“too, and threw his plate out on the bank; and, three minutes later than that, Montmorency gave the first sign of contentment he had exhibited since we had started, and rolled over on his side, and spread his legs out; and then I said, «Ah!» and bent my head back, and bumped it against one of the hoops, but I did not mind it. I did not even swear.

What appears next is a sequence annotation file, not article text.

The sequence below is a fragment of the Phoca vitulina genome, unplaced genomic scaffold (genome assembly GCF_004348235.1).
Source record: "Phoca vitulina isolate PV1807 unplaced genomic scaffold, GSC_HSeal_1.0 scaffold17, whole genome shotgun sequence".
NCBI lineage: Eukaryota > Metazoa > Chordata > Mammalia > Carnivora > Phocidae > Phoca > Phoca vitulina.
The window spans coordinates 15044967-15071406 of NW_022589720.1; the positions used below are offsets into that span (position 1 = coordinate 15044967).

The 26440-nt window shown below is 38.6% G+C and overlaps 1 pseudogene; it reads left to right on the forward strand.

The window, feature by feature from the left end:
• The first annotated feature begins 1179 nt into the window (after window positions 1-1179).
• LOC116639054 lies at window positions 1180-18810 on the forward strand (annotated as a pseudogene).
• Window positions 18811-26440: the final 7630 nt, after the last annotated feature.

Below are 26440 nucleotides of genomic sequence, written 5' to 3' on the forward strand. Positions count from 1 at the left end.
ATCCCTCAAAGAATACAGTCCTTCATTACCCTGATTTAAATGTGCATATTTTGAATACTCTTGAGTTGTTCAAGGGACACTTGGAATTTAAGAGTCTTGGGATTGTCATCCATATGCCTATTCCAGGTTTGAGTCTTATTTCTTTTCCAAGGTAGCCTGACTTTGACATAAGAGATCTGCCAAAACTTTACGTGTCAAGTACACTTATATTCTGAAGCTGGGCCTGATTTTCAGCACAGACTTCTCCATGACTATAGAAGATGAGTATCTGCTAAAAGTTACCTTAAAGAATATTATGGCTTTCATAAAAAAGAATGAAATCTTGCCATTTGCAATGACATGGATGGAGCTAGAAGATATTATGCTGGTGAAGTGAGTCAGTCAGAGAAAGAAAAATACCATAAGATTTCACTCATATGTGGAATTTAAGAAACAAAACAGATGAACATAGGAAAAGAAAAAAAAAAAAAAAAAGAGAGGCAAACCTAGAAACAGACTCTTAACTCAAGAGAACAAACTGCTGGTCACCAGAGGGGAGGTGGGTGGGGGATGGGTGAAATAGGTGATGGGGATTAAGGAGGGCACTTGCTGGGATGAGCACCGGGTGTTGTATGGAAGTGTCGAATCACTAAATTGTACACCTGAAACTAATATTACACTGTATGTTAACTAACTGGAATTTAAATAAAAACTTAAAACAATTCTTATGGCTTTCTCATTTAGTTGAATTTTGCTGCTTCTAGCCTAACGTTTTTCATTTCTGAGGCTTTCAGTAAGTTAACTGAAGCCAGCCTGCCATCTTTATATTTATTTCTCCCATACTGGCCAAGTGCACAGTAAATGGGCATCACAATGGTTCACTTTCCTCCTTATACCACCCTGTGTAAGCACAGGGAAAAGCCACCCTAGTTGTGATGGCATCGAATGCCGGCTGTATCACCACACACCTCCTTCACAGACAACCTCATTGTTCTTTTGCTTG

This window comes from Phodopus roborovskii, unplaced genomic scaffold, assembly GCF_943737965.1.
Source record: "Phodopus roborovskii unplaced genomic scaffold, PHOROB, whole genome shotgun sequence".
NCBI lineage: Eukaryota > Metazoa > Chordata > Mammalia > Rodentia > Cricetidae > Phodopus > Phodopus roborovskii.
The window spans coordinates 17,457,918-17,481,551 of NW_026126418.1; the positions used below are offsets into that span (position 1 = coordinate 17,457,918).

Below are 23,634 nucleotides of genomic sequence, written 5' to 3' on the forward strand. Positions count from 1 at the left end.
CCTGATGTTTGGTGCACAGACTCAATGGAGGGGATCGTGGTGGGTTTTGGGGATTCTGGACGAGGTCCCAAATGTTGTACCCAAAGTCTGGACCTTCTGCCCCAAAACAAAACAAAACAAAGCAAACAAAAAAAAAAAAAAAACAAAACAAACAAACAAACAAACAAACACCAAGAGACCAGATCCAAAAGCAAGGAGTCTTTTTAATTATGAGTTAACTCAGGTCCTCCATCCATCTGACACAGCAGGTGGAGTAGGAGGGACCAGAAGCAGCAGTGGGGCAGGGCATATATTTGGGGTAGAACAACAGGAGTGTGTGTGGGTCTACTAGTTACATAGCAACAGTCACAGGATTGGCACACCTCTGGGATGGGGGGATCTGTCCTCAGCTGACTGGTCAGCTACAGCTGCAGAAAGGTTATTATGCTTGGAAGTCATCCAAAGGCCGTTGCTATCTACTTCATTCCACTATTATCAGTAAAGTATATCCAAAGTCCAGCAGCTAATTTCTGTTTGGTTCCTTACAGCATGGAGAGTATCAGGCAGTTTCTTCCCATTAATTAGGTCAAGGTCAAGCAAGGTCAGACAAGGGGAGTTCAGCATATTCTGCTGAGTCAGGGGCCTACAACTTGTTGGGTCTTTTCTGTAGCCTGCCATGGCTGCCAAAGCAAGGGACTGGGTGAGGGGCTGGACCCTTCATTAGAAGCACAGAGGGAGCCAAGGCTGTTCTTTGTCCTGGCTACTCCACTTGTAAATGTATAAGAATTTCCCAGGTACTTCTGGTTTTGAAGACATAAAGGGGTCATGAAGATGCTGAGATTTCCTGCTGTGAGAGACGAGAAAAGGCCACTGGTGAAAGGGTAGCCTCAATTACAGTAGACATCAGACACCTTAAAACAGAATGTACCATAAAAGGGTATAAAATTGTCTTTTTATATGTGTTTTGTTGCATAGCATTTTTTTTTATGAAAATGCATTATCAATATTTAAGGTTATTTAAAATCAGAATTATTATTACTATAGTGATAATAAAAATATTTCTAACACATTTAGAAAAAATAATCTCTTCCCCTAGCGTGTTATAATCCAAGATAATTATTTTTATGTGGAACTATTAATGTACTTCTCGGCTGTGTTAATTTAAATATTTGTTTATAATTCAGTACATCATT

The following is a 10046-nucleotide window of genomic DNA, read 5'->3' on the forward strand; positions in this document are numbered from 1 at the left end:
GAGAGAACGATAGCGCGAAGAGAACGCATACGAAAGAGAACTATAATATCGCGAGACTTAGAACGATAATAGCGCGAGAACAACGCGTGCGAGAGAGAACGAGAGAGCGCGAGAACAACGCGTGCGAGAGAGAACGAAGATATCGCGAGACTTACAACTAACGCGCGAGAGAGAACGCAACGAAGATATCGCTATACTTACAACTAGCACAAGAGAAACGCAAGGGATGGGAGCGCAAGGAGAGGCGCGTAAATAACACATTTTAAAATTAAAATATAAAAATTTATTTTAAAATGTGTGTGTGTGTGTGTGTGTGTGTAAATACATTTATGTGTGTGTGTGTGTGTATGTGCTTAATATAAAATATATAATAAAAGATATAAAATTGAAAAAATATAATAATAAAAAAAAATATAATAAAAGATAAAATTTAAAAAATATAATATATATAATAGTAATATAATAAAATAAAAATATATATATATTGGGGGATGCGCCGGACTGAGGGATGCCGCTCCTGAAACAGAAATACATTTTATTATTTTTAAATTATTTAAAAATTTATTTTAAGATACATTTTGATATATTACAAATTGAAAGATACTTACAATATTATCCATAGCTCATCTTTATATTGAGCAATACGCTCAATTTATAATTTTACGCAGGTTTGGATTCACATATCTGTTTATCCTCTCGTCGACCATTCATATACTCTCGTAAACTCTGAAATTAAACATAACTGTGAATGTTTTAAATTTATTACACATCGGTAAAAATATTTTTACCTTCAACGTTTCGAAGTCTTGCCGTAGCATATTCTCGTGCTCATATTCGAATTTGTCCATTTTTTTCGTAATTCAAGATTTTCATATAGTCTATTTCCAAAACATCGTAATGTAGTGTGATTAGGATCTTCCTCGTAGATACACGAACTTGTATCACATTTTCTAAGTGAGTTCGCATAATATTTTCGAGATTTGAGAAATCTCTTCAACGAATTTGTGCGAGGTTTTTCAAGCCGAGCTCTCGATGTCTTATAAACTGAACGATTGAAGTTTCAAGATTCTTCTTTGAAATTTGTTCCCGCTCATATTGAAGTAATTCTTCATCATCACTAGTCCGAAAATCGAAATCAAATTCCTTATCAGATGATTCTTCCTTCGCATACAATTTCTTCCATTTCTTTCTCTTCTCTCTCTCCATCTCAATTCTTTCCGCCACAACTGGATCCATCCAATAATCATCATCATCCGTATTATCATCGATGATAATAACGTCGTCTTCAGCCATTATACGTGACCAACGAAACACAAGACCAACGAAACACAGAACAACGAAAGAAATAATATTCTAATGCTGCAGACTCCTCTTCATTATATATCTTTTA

How good one feels when one is full—how satisfied with ourselves and with the world! People who have tried it, tell me that a clear conscience makes you very happy and contented; but a full stomach does the business quite as well, and is cheaper, and more easily obtained.
One feels so forgiving and generous after a substantial and well-digested meal—so noble-minded, so kindly-hearted.
It is very strange, this domination of our intellect by our digestive organs. We cannot work, we cannot think, unless our stomach wills so.”